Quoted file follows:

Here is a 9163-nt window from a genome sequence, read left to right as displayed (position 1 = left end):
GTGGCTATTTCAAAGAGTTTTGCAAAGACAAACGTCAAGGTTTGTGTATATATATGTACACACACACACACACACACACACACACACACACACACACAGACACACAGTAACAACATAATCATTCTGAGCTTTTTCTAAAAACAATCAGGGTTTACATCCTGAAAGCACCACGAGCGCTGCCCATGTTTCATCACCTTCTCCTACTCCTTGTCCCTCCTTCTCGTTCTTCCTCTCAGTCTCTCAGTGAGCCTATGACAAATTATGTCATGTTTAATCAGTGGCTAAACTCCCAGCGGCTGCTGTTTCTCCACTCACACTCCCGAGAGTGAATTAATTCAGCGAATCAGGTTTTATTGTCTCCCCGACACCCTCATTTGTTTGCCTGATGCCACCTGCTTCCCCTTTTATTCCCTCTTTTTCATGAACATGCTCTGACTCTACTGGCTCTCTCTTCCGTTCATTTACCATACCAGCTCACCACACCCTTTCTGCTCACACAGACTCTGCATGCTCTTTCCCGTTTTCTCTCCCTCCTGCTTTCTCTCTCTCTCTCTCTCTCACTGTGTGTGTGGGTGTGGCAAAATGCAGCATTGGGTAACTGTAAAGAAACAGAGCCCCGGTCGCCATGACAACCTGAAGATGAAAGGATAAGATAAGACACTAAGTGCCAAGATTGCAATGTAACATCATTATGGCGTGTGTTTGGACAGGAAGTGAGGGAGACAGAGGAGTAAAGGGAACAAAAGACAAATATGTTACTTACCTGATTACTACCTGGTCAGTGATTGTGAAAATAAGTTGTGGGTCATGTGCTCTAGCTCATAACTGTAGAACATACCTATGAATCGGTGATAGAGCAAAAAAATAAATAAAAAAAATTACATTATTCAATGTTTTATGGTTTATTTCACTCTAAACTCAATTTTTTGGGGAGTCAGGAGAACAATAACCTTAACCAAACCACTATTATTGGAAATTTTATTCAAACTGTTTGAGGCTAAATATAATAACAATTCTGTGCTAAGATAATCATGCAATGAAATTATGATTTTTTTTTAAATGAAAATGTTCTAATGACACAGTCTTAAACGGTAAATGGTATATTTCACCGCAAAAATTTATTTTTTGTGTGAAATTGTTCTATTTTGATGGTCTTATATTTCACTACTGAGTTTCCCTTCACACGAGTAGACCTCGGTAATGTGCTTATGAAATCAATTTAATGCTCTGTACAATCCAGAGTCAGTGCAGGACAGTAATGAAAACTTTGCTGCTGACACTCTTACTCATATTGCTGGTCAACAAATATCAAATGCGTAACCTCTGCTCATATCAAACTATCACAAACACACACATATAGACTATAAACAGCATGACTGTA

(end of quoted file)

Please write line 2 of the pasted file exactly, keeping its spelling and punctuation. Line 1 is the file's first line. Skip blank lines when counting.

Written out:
GTGGCTATTTCAAAGAGTTTTGCAAAGACAAACGTCAAGGTTTGTGTATATATATGTACACACACACACACACACACACACACACACACACACACACAGACACACAGTAACAACATAATCATTCTGAGCTTTTTCTAAAAACAATCAGGGTTTACATCCTGAAAGCACCACGAGCGCTGCCCATGTTTCATCACCTTCTCCTACTCCTTGTCCCTCCTTCTCGTTCTTCCTCTCAGTCTCTCAGTGAGCCTATGACAAATTATGTCATGTTTAATCAGTGGCTAAACTCCCAGCGGCTGCTGTTTCTCCACTCACACTCCCGAGAGTGAATTAATTCAGCGAATCAGGTTTTATTGTCTCCCCGACACCCTCATTTGTTTGCCTGATGCCACCTGCTTCCCCTTTTATTCCCTCTTTTTCATGAACATGCTCTGACTCTACTGGCTCTCTCTTCCGTTCATTTACCATACCAGCTCACCACACCCTTTCTGCTCACACAGACTCTGCATGCTCTTTCCCGTTTTCTCTCCCTCCTGCTTTCTCTCTCTCTCTCTCTCTCACTGTGTGTGTGGGTGTGGCAAAATGCAGCATTGGGTAACTGTAAAGAAACAGAGCCCCGGTCGCCATGACAACCTGAAGATGAAAGGATAAGATAAGACACTAAGTGCCAAGATTGCAATGTAACATCATTATGGCGTGTGTTTGGACAGGAAGTGAGGGAGACAGAGGAGTAAAGGGAACAAAAGACAAATATGTTACTTACCTGATTACTACCTGGTCAGTGATTGTGAAAATAAGTTGTGGGTCATGTGCTCTAGCTCATAACTGTAGAACATACCTATGAATCGGTGATAGAGCAAAAAAATAAATAAAAAAAATTACATTATTCAATGTTTTATGGTTTATTTCACTCTAAACTCAATTTTTTGGGGAGTCAGGAGAACAATAACCTTAACCAAACCACTATTATTGGAAATTTTATTCAAACTGTTTGAGGCTAAATATAATAACAATTCTGTGCTAAGATAATCATGCAATGAAATTATGATTTTTTTTTAAATGAAAATGTTCTAATGACACAGTCTTAAACGGTAAATGGTATATTTCACCGCAAAAATTTATTTTTTGTGTGAAATTGTTCTATTTTGATGGTCTTATATTTCACTACTGAGTTTCCCTTCACACGAGTAGACCTCGGTAATGTGCTTATGAAATCAATTTAATGCTCTGTACAATCCAGAGTCAGTGCAGGACAGTAATGAAAACTTTGCTGCTGACACTCTTACTCATATTGCTGGTCAACAAATATCAAATGCGTAACCTCTGCTCATATCAAACTATCACAAACACACACATATAGACTATAAACAGCATGACTGTA